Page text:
Dozens of refugees have reached Croatia – opening up a new route to northern EU countries, a day after Hungary sealed its border with Serbia.
The refugees crossed into Croatia, an EU member, from Serbia.
Croatia says it is ready to receive them or “direct” them to where they want to go. Many migrants – mainly Syrian – are hoping to reach Germany.
New border restrictions and a row over allocating migrants have shown bitter divisions in Europe over the crisis.
Hundreds of refugees remain stranded outside or in makeshift tents near the Serbian border with Hungary.
Police sealed a railway crossing point near Roszke which had been used by tens of thousands of migrants to enter the European border-free Schengen zone.
The move has all but stopped the inflow.
On September 16, Hungarian police said they had detained 367 refugees entering illegally – and the first criminal proceedings have been launched.
The EU’s border agency says more than 500,000 refugees have arrived at the EU’s borders so far this year, compared with 280,000 in 2014.
Many are fleeing conflict and poverty in countries including Syria, where a civil war has been raging since 2011.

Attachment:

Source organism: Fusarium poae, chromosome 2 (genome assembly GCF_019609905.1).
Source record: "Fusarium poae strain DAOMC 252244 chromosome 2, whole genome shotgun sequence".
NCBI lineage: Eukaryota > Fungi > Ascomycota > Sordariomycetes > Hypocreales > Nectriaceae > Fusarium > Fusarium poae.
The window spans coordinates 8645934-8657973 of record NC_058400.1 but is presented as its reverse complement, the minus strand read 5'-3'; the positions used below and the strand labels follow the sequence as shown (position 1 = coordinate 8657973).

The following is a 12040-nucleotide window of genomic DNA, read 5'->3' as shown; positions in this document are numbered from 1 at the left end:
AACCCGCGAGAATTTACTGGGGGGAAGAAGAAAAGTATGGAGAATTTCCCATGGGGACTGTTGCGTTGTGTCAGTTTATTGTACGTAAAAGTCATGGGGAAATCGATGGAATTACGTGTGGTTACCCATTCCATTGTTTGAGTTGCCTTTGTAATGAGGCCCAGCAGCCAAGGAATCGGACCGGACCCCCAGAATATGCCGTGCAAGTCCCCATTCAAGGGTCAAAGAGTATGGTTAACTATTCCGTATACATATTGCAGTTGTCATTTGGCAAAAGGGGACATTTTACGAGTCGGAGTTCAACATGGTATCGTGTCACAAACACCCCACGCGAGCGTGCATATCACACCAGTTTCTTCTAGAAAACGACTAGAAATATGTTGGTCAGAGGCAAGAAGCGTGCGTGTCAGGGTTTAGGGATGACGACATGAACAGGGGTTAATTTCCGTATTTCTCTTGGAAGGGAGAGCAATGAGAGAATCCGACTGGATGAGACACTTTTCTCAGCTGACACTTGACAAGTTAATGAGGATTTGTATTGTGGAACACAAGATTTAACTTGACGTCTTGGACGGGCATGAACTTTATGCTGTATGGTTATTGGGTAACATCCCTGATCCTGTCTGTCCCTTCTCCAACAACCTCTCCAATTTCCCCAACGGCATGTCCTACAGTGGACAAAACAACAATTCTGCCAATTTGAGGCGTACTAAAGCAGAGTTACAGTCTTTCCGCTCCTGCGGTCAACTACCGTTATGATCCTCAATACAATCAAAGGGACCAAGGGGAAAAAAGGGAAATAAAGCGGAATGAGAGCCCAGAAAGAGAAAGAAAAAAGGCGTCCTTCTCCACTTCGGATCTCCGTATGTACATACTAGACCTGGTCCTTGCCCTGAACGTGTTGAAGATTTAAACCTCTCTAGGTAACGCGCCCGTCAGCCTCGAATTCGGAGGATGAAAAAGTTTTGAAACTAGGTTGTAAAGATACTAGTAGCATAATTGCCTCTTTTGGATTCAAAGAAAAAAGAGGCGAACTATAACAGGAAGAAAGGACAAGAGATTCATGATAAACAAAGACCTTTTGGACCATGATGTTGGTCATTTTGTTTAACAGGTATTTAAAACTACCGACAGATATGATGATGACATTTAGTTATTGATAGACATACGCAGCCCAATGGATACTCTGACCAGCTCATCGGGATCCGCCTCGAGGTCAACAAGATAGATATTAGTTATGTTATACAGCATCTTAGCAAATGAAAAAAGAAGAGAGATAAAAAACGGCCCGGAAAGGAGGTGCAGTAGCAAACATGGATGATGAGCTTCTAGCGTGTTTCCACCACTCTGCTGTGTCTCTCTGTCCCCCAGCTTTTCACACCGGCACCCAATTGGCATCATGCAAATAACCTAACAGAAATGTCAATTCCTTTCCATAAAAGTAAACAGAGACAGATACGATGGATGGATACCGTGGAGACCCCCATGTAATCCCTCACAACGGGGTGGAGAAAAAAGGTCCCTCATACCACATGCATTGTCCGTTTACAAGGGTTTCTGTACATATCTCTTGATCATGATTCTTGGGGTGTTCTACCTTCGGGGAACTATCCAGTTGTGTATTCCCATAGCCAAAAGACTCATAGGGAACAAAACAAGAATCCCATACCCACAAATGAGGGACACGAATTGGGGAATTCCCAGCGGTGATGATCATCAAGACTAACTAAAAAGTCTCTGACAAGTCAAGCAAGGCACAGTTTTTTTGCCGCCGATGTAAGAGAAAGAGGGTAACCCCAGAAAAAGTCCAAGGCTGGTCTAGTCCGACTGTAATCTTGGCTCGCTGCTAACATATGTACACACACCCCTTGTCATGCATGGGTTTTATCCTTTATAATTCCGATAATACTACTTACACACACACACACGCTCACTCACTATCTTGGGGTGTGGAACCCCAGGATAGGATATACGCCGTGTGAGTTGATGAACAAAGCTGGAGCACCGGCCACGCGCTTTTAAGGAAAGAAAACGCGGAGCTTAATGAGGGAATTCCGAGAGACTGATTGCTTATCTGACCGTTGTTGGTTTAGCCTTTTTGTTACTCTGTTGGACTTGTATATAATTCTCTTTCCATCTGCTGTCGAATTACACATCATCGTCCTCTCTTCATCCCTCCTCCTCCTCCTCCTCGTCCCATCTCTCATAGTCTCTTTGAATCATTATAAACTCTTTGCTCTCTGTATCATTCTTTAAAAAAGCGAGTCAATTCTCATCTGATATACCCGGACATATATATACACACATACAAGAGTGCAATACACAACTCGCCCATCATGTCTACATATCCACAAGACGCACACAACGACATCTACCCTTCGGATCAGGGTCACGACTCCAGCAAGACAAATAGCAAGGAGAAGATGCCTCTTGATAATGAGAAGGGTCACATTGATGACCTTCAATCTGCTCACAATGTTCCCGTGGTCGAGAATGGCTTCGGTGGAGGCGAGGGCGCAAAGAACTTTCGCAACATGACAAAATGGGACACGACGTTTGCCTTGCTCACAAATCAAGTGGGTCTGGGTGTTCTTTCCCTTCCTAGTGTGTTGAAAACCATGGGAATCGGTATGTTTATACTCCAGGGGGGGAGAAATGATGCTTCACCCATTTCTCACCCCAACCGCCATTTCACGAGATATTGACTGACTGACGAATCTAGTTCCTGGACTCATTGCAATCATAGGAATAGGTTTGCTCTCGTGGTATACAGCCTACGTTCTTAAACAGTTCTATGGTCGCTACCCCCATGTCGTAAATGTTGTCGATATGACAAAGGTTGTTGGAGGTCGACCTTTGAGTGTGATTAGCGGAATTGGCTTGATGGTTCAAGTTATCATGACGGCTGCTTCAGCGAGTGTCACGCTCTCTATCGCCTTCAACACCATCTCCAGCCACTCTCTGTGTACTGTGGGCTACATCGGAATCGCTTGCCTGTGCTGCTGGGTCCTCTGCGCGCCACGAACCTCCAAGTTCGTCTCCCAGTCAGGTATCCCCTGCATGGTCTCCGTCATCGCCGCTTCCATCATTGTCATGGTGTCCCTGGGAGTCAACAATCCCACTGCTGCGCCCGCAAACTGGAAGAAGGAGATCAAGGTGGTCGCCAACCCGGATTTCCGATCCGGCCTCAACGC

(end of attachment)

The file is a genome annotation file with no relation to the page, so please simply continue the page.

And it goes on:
The refugees have been crossing from Turkey, with about 1,000 in the city of Edirne on September 16, waiting to organize a crossing into Greece. Their journey would then take them to Macedonia and Serbia.
Until September 15, most poured into Schengen member Hungary and crossed into Austria to reach Germany. Both Germany and Austria have introduced tighter border controls to control the flow.
A group of about 40 refugees arrived in the border town of Sid in Serbia on September 16. They had travelled by bus from the Serbian town of Presevo near the Macedonian border in the south.
They crossed into Croatia where police began registering them.
Croatia’s PM Zoran Milanovic told parliament that authorities were “entirely ready to receive or direct those people where they want to go, which is obviously Germany or Scandinavian countries”.
“They will be able to pass through Croatia and we will help, we’re getting ready for that possibility,” he said.
A meeting of the Croatian National Security Council has been called to co-ordinate the response.
Croatian media have warned of the dangers posed by landmines dating back to Croatia’s war of independence in the early 1990s, even though experts say the areas are clearly marked.
The Serbian minister in charge of the government’s working committee on migrants, Aleksandar Vulin, argued that the closure of the border by Hungary was unsustainable for Serbia.
Hungary has said it could extend its fence to the border with Romania – a possible new route.
Romania said this would violate the “European spirit” of co-operation.